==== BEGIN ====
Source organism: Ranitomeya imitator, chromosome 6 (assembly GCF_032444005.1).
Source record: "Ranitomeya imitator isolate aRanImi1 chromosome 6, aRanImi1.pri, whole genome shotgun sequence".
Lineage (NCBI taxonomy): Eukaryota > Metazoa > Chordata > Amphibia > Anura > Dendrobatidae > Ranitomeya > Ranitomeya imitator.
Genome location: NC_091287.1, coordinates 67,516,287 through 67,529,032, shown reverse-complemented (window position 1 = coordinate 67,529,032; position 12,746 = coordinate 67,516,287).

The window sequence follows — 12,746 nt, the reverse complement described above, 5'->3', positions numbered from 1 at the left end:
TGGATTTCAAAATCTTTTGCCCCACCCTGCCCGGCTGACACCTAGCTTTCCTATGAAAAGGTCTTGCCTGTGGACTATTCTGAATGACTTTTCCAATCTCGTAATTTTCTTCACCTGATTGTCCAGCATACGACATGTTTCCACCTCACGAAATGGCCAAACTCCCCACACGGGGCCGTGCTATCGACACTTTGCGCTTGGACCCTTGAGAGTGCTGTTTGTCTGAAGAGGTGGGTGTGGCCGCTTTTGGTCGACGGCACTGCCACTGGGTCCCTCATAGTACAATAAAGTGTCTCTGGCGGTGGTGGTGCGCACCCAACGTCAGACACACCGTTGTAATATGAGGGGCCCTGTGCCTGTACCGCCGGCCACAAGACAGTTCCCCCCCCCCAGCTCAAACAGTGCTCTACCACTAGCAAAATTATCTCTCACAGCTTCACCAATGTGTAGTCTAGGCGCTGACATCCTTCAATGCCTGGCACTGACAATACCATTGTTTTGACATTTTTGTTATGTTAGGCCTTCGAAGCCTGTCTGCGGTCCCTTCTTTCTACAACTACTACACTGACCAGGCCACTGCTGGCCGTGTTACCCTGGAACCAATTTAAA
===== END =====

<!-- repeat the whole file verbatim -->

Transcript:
Source organism: Ranitomeya imitator, chromosome 6 (assembly GCF_032444005.1).
Source record: "Ranitomeya imitator isolate aRanImi1 chromosome 6, aRanImi1.pri, whole genome shotgun sequence".
Lineage (NCBI taxonomy): Eukaryota > Metazoa > Chordata > Amphibia > Anura > Dendrobatidae > Ranitomeya > Ranitomeya imitator.
Genome location: NC_091287.1, coordinates 67,516,287 through 67,529,032, shown reverse-complemented (window position 1 = coordinate 67,529,032; position 12,746 = coordinate 67,516,287).

The window sequence follows — 12,746 nt, the reverse complement described above, 5'->3', positions numbered from 1 at the left end:
TGGATTTCAAAATCTTTTGCCCCACCCTGCCCGGCTGACACCTAGCTTTCCTATGAAAAGGTCTTGCCTGTGGACTATTCTGAATGACTTTTCCAATCTCGTAATTTTCTTCACCTGATTGTCCAGCATACGACATGTTTCCACCTCACGAAATGGCCAAACTCCCCACACGGGGCCGTGCTATCGACACTTTGCGCTTGGACCCTTGAGAGTGCTGTTTGTCTGAAGAGGTGGGTGTGGCCGCTTTTGGTCGACGGCACTGCCACTGGGTCCCTCATAGTACAATAAAGTGTCTCTGGCGGTGGTGGTGCGCACCCAACGTCAGACACACCGTTGTAATATGAGGGGCCCTGTGCCTGTACCGCCGGCCACAAGACAGTTCCCCCCCCCCAGCTCAAACAGTGCTCTACCACTAGCAAAATTATCTCTCACAGCTTCACCAATGTGTAGTCTAGGCGCTGACATCCTTCAATGCCTGGCACTGACAATACCATTGTTTTGACATTTTTGTTATGTTAGGCCTTCGAAGCCTGTCTGCGGTCCCTTCTTTCTACAACTACTACACTGACCAGGCCACTGCTGGCCGTGTTACCCTGGAACCAATTTAAA